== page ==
The United Nations has announced it rejects a damage claim for victims of a cholera epidemic in Haiti, believed to have been caused by UN forces. Since its outbreak in October 2010, the disease has claimed over 7,750 lives.
A relief mission, which helped restore Haiti from
earthquake-caused devastation, set off yet
another crisis in the region – the health one. A study by a UN-appointed panel
offers evidence the cholera bacteria were brought to Haiti by a United Nations
battalion sent over from disease-stricken Nepal.
Poor sanitation, provided by a local contractor at the Haitian
UN base allegedly led to
contaminated waste getting into a tributary of one of Haiti's biggest rivers.
The disease quickly spread across the country, which lacks
decent water and sewage
facilities. Over half a million people fell ill.
The claim for compensation from the UN was filed in November
2011 by the Institute for
Justice and Democracy in Haiti, which believes the international body owes
hundreds of millions of dollars in compensation for sparking off the
The UN thinks otherwise. Its February 21 statement describes
Haiti cholera victims’
compensation claim as “not receivable”, citing immunity granted to the
organization by its own 1946 convention.
"We're disappointed because the UN is passing up a chance to
stop cholera's killing,
and to show leadership in promoting the rule of law," said Brian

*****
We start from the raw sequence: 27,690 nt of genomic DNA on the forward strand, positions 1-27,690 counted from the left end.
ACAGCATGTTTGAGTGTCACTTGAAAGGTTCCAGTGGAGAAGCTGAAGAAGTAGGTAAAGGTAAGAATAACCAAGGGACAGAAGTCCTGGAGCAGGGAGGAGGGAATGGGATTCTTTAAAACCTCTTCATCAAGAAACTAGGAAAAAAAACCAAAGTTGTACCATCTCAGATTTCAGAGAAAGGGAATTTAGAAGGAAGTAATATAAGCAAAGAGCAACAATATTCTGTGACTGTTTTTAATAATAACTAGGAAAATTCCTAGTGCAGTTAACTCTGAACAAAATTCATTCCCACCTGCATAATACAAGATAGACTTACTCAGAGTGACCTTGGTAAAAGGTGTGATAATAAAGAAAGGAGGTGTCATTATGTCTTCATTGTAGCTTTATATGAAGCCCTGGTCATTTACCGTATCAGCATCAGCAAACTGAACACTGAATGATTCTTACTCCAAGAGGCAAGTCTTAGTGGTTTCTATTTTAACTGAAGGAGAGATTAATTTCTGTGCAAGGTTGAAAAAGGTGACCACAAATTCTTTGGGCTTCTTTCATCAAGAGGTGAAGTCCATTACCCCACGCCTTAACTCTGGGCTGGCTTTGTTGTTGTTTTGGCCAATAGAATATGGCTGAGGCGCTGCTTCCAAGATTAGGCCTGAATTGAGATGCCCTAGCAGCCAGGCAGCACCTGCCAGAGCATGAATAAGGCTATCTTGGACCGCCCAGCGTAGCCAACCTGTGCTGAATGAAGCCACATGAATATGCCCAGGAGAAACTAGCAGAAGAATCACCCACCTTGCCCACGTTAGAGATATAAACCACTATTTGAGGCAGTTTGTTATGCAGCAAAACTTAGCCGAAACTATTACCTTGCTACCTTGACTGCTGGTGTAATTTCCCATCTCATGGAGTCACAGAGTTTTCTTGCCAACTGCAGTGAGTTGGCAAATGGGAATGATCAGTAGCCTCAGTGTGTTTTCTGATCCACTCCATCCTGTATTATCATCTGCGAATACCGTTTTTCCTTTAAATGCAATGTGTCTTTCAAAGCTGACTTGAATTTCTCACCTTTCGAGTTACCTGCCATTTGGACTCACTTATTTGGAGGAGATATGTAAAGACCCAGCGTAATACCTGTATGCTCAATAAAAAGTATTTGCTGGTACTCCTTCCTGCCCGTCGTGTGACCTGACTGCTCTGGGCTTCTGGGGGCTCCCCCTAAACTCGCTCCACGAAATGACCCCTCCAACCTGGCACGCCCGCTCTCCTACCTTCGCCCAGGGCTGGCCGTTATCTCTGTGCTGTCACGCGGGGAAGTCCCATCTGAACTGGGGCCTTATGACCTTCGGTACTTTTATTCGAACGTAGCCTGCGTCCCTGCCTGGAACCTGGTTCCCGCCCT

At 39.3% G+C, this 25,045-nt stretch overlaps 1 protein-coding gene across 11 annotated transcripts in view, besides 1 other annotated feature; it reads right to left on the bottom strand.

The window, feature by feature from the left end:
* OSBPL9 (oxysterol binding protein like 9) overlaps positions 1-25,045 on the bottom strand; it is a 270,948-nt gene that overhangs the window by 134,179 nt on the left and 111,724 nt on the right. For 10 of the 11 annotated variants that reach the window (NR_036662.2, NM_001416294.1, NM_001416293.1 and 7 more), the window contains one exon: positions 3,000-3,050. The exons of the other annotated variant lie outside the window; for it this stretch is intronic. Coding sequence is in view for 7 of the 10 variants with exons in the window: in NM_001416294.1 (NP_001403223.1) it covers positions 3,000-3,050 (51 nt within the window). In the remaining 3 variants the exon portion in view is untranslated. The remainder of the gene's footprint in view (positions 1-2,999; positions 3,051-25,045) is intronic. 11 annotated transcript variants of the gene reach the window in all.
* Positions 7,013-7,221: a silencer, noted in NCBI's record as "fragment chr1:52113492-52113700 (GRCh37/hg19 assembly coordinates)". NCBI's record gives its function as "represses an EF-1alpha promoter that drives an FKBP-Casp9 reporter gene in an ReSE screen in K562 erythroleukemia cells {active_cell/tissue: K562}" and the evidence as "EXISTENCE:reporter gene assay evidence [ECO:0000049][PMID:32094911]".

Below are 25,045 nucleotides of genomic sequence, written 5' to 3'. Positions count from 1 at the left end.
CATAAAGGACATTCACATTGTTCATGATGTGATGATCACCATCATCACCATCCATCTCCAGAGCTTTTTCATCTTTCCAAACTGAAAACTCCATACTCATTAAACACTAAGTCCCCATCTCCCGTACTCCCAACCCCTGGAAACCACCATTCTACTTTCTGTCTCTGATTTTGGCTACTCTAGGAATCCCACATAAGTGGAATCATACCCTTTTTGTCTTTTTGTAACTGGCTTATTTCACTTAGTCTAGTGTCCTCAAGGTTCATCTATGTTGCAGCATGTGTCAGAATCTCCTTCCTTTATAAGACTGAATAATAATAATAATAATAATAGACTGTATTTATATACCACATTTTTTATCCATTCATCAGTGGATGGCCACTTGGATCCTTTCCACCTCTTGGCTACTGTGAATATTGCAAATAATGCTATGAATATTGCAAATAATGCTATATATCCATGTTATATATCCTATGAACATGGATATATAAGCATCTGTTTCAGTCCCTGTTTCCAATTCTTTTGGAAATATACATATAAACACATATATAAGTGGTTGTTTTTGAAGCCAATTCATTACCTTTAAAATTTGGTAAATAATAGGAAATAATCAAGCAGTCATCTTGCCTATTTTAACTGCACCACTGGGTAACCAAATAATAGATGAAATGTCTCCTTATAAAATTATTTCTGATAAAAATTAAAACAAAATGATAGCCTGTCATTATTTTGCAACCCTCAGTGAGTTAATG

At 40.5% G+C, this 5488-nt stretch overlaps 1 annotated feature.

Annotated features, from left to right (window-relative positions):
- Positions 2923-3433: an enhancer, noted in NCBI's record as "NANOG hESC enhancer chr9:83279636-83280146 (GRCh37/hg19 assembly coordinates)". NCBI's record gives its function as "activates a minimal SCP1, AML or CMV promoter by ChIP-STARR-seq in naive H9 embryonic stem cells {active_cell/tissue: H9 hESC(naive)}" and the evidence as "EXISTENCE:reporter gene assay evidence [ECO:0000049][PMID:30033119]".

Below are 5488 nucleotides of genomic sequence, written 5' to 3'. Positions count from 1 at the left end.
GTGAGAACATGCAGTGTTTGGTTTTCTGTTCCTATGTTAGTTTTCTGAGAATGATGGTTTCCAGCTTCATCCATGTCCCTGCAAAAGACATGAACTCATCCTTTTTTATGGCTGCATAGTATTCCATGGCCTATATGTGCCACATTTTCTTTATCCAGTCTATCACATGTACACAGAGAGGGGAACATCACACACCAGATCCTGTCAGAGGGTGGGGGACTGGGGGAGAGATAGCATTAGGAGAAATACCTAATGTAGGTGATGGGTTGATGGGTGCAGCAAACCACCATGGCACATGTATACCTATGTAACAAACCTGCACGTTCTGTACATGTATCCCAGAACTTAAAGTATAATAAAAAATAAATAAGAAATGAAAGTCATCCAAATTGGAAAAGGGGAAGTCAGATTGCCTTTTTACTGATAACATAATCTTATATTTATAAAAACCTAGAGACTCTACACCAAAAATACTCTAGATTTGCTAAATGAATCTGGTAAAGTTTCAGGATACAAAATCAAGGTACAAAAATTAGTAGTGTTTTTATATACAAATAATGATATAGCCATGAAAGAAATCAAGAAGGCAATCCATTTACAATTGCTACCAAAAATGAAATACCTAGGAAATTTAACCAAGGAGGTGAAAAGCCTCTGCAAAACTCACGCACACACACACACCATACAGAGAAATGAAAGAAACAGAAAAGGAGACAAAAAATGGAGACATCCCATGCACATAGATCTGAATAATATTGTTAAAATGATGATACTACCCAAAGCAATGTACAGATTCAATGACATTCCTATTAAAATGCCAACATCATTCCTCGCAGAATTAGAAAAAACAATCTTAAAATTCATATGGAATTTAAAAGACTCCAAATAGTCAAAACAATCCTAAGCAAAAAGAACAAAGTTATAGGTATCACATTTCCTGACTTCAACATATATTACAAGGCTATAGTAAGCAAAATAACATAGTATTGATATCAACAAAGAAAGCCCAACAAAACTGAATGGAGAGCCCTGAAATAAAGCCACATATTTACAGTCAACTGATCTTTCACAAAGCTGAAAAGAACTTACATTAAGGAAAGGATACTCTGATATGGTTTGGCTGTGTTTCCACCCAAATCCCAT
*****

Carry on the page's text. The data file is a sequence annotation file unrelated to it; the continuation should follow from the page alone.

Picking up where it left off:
Concannon, the institute's director in an interview to The Associated Press.
He has also promised to carry on the legal battle for
compensation, pledging to take the
case to a national court in Haiti, the United States or Europe.
The Institute for Justice and Democracy in Haiti, which legally
represents 5,000 Haitians,
thinks each death should be compensated for by a minimum of $100,000, and half
that sum should go to each cholera survivor.
A Washington think-tank, the Center for Economic and Policy
Research (CEPR), has condemned
the UN’s claim of immunity in the case of Haitian cholera epidemic as “another
unfortunate abdication of responsibility.”
“They have the resources to put an end to cholera in Haiti
for less money than they are going
to spend in the next year or two on keeping UN troops there. But they're in no
rush to right the wrongs that they have done," said Mark Weisbrot, CEPR’s
The disappointment with the UN decision expressed by the human
rights activists is
shared by Haitians.
"I think every victim should get compensation,” said
Maximilien Saint Juste, 29, in an
interview to The Guardian. Though his disease is gone, Saint Juste complains
those who recovered “suffer discrimination.”
“A lot of people think that cholera cannot be treated
entirely; they believe that cholera always
sticks in your blood cells."
Although the UN is not going to pay compensations, it still
pledges a commitment to help Haiti
In December, UN Secretary-General Ban Ki-Moon came up with a
10-year $2.27-billion plan to help
put an end to cholera in Haiti and the neighboring Dominican Republic. The
projects remains largely underfunded so far, with only 10 per cent of the total
sum having been secured.
The epidemic in Haiti continues to claim lives. One hundred and
ninety-three people died of
cholera in December 2012. More than 11,000 cases were reported that same month,
a significant increase from 8,000 reported in December 2011.